Independent Queenie Yu 575 2.32
Green Priyan De Silva 216 0.86 −0.51
Libertarian Allen Small 146 0.58
None of the Above Above Znoneofthe 133 0.54 −0.42
Freedom Wayne Simmons 59 0.30
People's Political Party Dwight McLean 45 0.22
Pauper John Turmel 37 0.15
Trillium Ania Krosinska 36 0.14
Total valid votes 25,182 100.00
Progressive Conservative gain from Liberal Swing +10.36
2014 Ontario general election
Party Candidate Votes % ±%
Liberal Bas Balkissoon 16,095 38.71 −3.17
New Democratic Neethan Shan 13,019 31.31 −4.66
Progressive Conservative Raymond Cho 11,500 27.66 +8.87
Green George B. Singh 571 1.37 +0.12
None of the Above Amir Khan 398 0.96
Total valid votes 41,583 100.00
Total rejected, unmarked and declined ballots 479 1.14
Turnout 42,062 47.48
Eligible voters 88,592
Liberal hold Swing +0.75
Source: Elections Ontario[12]


Ward 42 (Scarborough—Rouge River)[edit]

2010 Toronto election, Ward 42
Candidate Votes[13] %
(x) Raymond Cho 10,811 52.93%
Neethan Shan 6,873 33.65%
Shamoon Poonawala 586 2.869%
Mohammed Ather 474 2.321%
Namu Ponnambalam 443 2.169%
Ruth Tecle 437 2.14%
George Singh 353 1.728%
Leon Saul 323 1.581%
Venthan Ramanathavavuniyan 125 0.612%
Total 20,425 100%
2006 Toronto election, Ward 42
Candidate Votes %
(x) Raymond Cho 7480 52.2
Kumar Nadarajah 3683 25.7
Mohammed Ather 1639 11.4
Bonnie Irwin 1532 10.7
2003 Toronto election, Ward 42
Candidate Votes %
(x) Raymond Cho 8,302 70.0
Paulette Senior 3,314 27.9
Akeem Fasasi 245 2.1
2000 Toronto election, Ward 42
Candidate Votes %
(x) Raymond Cho 7,428
Eden Gajraj 2,101
Horace Dockery 1,890
Pat Johnson 562
1997 Toronto election, Ward 18 - Scarborough Malvern (2 elected)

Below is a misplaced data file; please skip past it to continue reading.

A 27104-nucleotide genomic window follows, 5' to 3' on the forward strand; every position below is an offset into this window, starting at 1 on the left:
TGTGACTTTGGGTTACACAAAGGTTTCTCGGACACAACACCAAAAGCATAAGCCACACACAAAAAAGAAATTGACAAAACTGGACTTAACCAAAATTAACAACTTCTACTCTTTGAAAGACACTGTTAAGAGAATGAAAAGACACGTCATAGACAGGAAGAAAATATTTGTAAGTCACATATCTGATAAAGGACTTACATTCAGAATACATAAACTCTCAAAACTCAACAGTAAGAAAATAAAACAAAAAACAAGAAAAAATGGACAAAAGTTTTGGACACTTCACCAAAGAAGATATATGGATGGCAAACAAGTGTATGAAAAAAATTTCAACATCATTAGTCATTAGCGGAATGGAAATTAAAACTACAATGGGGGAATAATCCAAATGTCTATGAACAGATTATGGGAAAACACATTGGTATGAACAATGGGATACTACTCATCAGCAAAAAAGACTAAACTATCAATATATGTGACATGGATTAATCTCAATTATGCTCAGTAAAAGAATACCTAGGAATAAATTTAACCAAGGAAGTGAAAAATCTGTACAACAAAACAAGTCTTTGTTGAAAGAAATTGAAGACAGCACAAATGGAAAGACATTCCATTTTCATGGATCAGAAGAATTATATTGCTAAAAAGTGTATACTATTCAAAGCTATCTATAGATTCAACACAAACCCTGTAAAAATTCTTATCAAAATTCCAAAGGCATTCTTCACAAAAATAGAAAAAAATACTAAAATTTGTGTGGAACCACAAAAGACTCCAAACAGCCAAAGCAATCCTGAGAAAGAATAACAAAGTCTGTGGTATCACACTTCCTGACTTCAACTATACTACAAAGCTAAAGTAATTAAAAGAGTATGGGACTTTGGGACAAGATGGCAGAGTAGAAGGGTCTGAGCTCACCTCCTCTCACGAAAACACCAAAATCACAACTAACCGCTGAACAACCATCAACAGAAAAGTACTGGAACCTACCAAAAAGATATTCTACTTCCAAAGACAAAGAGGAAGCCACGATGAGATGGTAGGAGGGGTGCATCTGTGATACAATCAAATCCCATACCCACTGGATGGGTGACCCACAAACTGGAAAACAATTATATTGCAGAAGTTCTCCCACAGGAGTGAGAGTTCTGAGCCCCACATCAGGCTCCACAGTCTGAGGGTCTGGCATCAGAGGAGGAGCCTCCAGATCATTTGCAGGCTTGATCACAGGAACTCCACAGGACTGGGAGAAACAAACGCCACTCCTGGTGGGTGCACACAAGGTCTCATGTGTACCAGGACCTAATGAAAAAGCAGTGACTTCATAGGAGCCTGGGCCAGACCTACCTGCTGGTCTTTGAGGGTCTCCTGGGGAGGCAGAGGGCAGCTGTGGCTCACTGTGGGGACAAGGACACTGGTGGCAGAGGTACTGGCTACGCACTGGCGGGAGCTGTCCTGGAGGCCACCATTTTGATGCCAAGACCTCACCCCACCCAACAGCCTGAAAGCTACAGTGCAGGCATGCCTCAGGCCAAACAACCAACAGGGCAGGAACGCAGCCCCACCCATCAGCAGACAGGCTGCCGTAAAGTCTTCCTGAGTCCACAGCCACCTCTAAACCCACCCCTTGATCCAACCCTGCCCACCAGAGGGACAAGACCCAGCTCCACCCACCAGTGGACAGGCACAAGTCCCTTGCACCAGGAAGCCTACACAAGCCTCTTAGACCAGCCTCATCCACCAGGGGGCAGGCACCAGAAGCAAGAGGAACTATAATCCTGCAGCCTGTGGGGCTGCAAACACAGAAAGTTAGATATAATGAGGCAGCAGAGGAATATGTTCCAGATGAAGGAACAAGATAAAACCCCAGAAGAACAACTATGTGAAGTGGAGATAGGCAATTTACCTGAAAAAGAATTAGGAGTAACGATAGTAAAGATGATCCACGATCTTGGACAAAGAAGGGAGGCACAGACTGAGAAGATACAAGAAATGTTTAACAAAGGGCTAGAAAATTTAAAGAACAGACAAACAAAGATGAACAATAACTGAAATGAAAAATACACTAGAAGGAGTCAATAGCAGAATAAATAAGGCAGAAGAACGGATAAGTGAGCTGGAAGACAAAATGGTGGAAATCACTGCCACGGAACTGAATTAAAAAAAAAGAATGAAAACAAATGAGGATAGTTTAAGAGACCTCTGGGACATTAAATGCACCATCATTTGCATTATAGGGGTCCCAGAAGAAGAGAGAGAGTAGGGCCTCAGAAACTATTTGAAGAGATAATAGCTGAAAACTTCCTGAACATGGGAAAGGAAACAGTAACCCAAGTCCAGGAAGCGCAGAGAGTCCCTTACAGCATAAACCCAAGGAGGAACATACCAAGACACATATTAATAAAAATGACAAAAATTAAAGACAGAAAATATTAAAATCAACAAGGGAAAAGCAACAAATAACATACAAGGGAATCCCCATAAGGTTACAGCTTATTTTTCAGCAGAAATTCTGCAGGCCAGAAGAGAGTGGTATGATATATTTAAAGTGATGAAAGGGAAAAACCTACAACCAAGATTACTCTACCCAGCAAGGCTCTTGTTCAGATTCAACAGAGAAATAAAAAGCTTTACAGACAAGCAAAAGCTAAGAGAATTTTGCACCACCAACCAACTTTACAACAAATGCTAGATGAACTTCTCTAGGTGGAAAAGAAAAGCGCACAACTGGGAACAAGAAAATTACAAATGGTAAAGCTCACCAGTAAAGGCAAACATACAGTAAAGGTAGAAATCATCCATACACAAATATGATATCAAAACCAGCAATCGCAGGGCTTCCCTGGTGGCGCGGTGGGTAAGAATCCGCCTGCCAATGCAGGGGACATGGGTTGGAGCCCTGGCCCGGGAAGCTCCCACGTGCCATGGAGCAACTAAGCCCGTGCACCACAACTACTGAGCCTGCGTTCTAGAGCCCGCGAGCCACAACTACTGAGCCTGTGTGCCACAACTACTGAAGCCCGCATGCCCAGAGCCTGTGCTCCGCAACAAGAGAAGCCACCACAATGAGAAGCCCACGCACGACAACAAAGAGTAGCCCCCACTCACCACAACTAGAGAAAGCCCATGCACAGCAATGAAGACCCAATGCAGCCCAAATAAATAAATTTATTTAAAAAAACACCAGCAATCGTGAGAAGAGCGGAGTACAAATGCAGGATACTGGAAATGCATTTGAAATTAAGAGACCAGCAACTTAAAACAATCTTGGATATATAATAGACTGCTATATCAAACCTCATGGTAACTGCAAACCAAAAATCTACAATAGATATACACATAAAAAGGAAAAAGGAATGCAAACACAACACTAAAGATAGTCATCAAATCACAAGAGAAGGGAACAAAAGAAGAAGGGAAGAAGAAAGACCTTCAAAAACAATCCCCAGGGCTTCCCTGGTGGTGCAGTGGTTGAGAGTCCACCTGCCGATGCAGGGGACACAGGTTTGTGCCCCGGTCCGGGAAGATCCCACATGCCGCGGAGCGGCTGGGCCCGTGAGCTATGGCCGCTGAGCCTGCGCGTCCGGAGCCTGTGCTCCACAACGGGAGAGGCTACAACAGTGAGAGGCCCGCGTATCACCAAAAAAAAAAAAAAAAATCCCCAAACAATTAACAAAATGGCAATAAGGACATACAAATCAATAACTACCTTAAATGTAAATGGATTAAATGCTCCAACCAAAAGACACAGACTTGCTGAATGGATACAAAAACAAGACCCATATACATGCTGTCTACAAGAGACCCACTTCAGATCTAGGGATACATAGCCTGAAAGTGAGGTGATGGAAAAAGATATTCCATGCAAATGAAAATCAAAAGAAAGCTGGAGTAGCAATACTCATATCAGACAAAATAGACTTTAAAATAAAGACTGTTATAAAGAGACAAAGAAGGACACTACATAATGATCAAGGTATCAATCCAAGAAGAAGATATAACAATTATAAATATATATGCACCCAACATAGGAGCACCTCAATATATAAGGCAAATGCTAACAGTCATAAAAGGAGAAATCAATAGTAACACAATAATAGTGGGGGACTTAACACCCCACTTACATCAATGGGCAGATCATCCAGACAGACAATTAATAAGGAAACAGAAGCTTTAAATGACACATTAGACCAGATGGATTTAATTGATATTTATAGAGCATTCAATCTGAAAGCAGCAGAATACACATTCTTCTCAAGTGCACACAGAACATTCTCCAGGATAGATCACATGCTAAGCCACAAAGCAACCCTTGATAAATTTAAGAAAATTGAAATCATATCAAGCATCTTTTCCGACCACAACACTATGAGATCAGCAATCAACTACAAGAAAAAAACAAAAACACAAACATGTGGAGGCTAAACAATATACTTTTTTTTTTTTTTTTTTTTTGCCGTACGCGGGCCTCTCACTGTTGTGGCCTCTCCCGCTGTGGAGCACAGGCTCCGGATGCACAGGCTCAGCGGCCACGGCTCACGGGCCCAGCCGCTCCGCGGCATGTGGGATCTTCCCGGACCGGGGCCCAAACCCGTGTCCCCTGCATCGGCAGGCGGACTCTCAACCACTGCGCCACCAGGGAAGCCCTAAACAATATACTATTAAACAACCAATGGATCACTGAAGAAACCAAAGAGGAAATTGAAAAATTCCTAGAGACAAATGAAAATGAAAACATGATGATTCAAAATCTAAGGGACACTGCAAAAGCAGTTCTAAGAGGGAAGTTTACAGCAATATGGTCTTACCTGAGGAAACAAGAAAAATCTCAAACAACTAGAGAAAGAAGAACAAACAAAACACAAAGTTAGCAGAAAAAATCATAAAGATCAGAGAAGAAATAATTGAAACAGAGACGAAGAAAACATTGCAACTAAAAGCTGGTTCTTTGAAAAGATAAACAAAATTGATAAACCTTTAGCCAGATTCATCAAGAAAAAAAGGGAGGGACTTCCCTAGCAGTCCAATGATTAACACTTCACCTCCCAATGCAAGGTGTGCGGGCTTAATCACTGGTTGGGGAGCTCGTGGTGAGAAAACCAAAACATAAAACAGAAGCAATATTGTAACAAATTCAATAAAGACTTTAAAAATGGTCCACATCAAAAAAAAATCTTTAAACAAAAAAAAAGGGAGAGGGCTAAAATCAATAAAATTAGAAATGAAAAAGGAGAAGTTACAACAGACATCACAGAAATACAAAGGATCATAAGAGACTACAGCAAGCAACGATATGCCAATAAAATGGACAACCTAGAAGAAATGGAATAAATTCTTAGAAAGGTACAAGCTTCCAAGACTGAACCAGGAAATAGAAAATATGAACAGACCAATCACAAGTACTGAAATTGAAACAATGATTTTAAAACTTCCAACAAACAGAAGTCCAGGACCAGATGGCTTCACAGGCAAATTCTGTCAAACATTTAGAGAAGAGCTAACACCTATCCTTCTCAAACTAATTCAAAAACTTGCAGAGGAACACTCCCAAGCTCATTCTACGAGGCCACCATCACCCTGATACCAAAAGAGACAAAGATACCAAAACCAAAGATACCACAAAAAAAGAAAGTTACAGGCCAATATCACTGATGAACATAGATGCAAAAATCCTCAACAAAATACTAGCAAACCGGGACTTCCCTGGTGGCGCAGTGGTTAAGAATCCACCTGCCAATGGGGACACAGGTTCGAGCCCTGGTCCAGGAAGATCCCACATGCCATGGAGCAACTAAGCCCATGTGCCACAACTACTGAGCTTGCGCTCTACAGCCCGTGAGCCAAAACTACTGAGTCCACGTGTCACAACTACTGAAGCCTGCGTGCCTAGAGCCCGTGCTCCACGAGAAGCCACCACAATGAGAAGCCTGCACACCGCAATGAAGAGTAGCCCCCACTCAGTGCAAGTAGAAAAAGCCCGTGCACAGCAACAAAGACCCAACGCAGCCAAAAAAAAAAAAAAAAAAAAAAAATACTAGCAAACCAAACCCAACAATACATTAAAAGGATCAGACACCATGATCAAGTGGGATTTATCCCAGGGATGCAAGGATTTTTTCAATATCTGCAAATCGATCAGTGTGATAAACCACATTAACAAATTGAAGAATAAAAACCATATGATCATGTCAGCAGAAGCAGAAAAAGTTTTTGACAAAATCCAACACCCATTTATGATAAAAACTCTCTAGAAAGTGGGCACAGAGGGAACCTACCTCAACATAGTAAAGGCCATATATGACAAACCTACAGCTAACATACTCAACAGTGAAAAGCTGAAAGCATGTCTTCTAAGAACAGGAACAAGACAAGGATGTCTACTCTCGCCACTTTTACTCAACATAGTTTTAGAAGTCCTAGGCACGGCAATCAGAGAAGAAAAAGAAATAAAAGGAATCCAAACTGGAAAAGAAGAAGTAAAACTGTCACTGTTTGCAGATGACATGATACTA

Candidate Votes %
(x) Raymond Cho 11,190
Bas Balkissoon 10,745
Edith Montgomery 10,659
Jim Mackey 2,621
Terry Singh 1,812
Sinna Chelliah 1,165
Jasmine Singh 871
Arlanna Lewis 666
George B. Singh 339
1994 Toronto election, Scarborough Malvern
Candidate Votes %
(x) Raymond Cho 10,272
Diamond Tobin-West 3,382
Yaqoob Khan 1,807
1991 Toronto election, Scarborough Malvern
Candidate Votes %
Raymond Cho 5,283
(x) Bob Sanders 3,977
Shan Rana 1,321

(x) - incumbent

Cabinet positions[edit]

Ontario provincial government of Doug Ford
Cabinet post (1)
Predecessor Office Successor
Dipika Damerla Minister of Seniors and Accessibility
June 29, 2018 – present


  1. ^ "About Raymond – Raymond Cho". Archived from the original on 2018-09-23. Retrieved 2018-06-30.
  2. ^ a b c d "Raymond Cho - MPP, Scarborough-Rouge River". Ontario PC. Archived from the original on June 3, 2017.
  3. ^ a b c d Rushowy, Kristin (2021-11-17). "'My work motivates me': At 85, MPP Raymond Cho celebrates 30 years of elected service". The Toronto Star. ISSN 0319-0781. Retrieved 2021-11-18.
  4. ^ Shane, Emmett (June 3, 2016). "Raymond Cho acclaimed as PC byelection candidate in Scarborough-Rouge River". CBC News.{{cite web}}: CS1 maint: url-status (link)
  5. ^ Ho Anderson. Rookies challenge Liberal MP. Toronto Star. June 19, 2004. Pg. H03.
  6. ^ Catherine Porter. Cho biggest spender at city hall; $53,100 limit nearly spent Councillor ran in federal election. Toronto Star. August 13, 2004. Pg. F02.
  7. ^ Urquhart, Ian (October 5, 2005). "Liberals play rough on by-election. Toronto Star". pressreader.com. Toronto Star.
  8. ^ Robert Benzie. Twice bitten, McGuinty shy of vote; Curling's Scarborough riding considered a safe Liberal seat. Toronto Star. August 27, 2005. Pg F02.
  9. ^ Alcoba, Natalie (18 December 2012). "Rob Ford critic Raymond Cho named as Ontario PC candidate for Scarborough-Rouge River". National Post.
  10. ^ Benzie, Robert (September 1, 2016). "Tory Raymond Cho wins Scarborough-Rouge River byelection". Toronto Star. Archived from the original on June 3, 2017.
  11. ^ "Summary of Valid Votes Cast for each Candidate" (PDF). Elections Ontario. p. 8. Retrieved 20 January 2019.
  12. ^ "Valid Votes Cast for Each Candidate" (PDF). Elections Ontario. April 1, 2015. p. 11. Archived from the original (PDF) on December 6, 2015.
  13. ^ Ulli S. Watkiss (October 28, 2010). "2010 Clerk's Official Declaration of Election Results" (PDF). City of Toronto. p. 7. Archived from the original (PDF) on October 29, 2014.

External links[edit]